Write for buyers. Write for bosses. Think hyper. Think branding. Tell your visitor where to go. Poetry and ‘plain language’ collide in the writing machine that is Human Resources. Here at the intersection of creation and repackaging, we experience the visceral and psychic cost of selling things with depleted words. Pilfered rhetorics fed into the machine are spit out as bungled associations among money, shit, culture, work and communication. With the help of online engines that numericize language, Human Resources explores writing as a process of encryption. Deeply inflected by the polyvocality and encoded rhetorics of the screen, Human Resources is perched at the limits of language, irreverently making and breaking meaning. Navigating the crumbling boundaries among page, screen, reader, engine, writer and database, Human Resources investigates wasting words and words as waste – and the creative potential of salvage.
"Like animals, plants and book reviewers, words can become extinct, but Grambs is here to salvage the most missed of the lexical dinosaurs."—Patricia Holt, San Francisco Chronicle We often hear about the richness of the English language, how many more words it contains than French or German. And yet modern desk dictionaries are the result of a paring away of that glory, so that merely standard, functional, current words remain. The price we pay for such convenience is the thousands of delightful words we never see or hear. This book is an effort to save some of those words applicable to everyday life and countless word games from extinction. The resultant treasure trove of exotic verbal creatures is an indispensable resource for every lover of language. A selection: egrutten: having a face swollen from weeping numquid: an inquisitive person sardoodledum: drama that is contrived, stagy, or unrealistic mimp: to purse one's lips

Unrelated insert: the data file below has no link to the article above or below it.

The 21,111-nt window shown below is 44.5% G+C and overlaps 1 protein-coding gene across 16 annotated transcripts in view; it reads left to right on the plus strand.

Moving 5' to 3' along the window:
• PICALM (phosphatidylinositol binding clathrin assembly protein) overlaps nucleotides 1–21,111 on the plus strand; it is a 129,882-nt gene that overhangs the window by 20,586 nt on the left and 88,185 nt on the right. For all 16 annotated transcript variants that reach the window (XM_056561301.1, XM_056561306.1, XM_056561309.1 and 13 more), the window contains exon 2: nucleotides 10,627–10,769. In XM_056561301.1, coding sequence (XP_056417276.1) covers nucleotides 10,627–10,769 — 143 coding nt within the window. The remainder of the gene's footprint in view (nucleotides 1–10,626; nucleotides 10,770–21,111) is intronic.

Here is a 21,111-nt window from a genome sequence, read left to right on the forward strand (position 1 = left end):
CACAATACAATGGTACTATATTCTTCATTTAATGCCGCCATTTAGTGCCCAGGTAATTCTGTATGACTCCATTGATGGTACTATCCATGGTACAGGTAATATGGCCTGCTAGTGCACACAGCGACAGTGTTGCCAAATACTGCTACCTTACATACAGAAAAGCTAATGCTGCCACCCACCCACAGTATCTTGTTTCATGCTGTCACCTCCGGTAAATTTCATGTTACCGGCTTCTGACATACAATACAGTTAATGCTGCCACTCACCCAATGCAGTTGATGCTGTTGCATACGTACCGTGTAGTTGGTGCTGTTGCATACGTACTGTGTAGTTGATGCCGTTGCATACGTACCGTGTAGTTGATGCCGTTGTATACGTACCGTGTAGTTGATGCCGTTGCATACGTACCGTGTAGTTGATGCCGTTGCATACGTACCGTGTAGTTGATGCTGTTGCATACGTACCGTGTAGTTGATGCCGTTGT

This fascinating reference book delves into the origins of the vernacular and scientific names of sharks, rays, skates and chimeras. Each entry offers a concise biography, revealing the hidden stories and facts behind each species’ name. Full of interesting facts and humorous titbits, the authors’ extensive research and detective work has made this book a comprehensive source of knowledge on everyone associated with the naming of a species. A fascinating resource for anyone with an interest in sharks, from curious naturalist to professional ichthyologist, it is an essential addition to the library of anyone wishing to satisfy those tickling questions on the mysteries behind the names. Sometimes a name refers not to a person but to a fictional character or mythological figure. Eptatretus eos is named after the Greek goddess of the dawn in reference to the pink colouring of the hagfish. The Chilean Roundray Urotrygon cimar, named after Centro de Investigación en Ciencias del Mar y Limnología in honour of its 20th anniversary, and the Angular Angelshark Squatina Guggenheim, named after the John Simon Guggenheim Memorial Foundation, are both named after institutions. The Whiteleg Skate Amblyraja taaf is just a shorthand way of describing a toponym – Territoire des Terres australes et antarctiques françaises. There are also entries which are light-hearted such as the one for a lady who told us "that decoration of her cakes have included roughtail skate Bathyraja trachura, red abalone Haliotis rufescens, and chinook salmon Oncorhynchus tshawytscha." Following the success of their previous Eponym Dictionaries, the authors have joined forces to give the Elasmobranch group of fishes a similar treatment but they have also included the describers and authors of the original descriptions of the fishes involved, in addition to those names that are, or appear to be, eponyms. They have tracked down some 850 names of living as well as dead people. Of these half are eponyms after people who have fish named after them and may also have described a fish or fishes. The other half are ichthyologists, marine biologists and other scientists who have become involved in the description and naming of sharks, rays, skates and chimeras. For each person mentioned there is brief, pithy biography. Additionally there are some 50 entries for what sound like eponyms but turned out not to have any connection to a person, such as the Alexandrine Torpedo is named after the city in Egypt and not Alexander the Great. In some cases these are a reminder of the courage of scientists whose dedicated research in remote locations exposed them to disease and even violent death. The eponym ensures that their memory will survive, aided by reference works such as this highly readable dictionary. Altogether 1,577 fishes are listed.